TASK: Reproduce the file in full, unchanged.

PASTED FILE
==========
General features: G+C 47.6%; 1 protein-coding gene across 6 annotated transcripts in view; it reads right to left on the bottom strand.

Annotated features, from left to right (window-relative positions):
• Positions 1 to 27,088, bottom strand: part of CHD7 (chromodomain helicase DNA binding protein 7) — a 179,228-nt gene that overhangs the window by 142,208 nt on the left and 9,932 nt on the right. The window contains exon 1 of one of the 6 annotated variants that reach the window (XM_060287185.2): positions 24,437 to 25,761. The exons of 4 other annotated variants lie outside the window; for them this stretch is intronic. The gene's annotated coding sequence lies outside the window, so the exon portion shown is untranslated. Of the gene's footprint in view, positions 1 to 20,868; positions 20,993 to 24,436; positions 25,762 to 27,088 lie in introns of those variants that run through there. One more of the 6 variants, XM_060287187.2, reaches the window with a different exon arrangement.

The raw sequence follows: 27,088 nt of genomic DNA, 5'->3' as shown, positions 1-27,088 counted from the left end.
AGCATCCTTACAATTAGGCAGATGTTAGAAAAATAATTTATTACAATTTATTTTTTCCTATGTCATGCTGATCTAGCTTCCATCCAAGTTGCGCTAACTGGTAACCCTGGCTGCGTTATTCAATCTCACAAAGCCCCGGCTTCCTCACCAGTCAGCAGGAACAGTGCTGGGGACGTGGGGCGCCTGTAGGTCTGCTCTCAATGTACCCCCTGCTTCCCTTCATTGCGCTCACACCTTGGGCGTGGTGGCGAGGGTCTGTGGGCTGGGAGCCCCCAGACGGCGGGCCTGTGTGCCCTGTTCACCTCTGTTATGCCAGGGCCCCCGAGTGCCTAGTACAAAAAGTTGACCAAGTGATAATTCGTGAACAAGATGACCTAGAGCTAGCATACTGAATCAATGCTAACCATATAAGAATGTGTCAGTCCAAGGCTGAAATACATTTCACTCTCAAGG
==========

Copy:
General features: G+C 47.6%; 1 protein-coding gene across 6 annotated transcripts in view; it reads right to left on the bottom strand.

Annotated features, from left to right (window-relative positions):
• Positions 1 to 27,088, bottom strand: part of CHD7 (chromodomain helicase DNA binding protein 7) — a 179,228-nt gene that overhangs the window by 142,208 nt on the left and 9,932 nt on the right. The window contains exon 1 of one of the 6 annotated variants that reach the window (XM_060287185.2): positions 24,437 to 25,761. The exons of 4 other annotated variants lie outside the window; for them this stretch is intronic. The gene's annotated coding sequence lies outside the window, so the exon portion shown is untranslated. Of the gene's footprint in view, positions 1 to 20,868; positions 20,993 to 24,436; positions 25,762 to 27,088 lie in introns of those variants that run through there. One more of the 6 variants, XM_060287187.2, reaches the window with a different exon arrangement.

The raw sequence follows: 27,088 nt of genomic DNA, 5'->3' as shown, positions 1-27,088 counted from the left end.
AGCATCCTTACAATTAGGCAGATGTTAGAAAAATAATTTATTACAATTTATTTTTTCCTATGTCATGCTGATCTAGCTTCCATCCAAGTTGCGCTAACTGGTAACCCTGGCTGCGTTATTCAATCTCACAAAGCCCCGGCTTCCTCACCAGTCAGCAGGAACAGTGCTGGGGACGTGGGGCGCCTGTAGGTCTGCTCTCAATGTACCCCCTGCTTCCCTTCATTGCGCTCACACCTTGGGCGTGGTGGCGAGGGTCTGTGGGCTGGGAGCCCCCAGACGGCGGGCCTGTGTGCCCTGTTCACCTCTGTTATGCCAGGGCCCCCGAGTGCCTAGTACAAAAAGTTGACCAAGTGATAATTCGTGAACAAGATGACCTAGAGCTAGCATACTGAATCAATGCTAACCATATAAGAATGTGTCAGTCCAAGGCTGAAATACATTTCACTCTCAAGG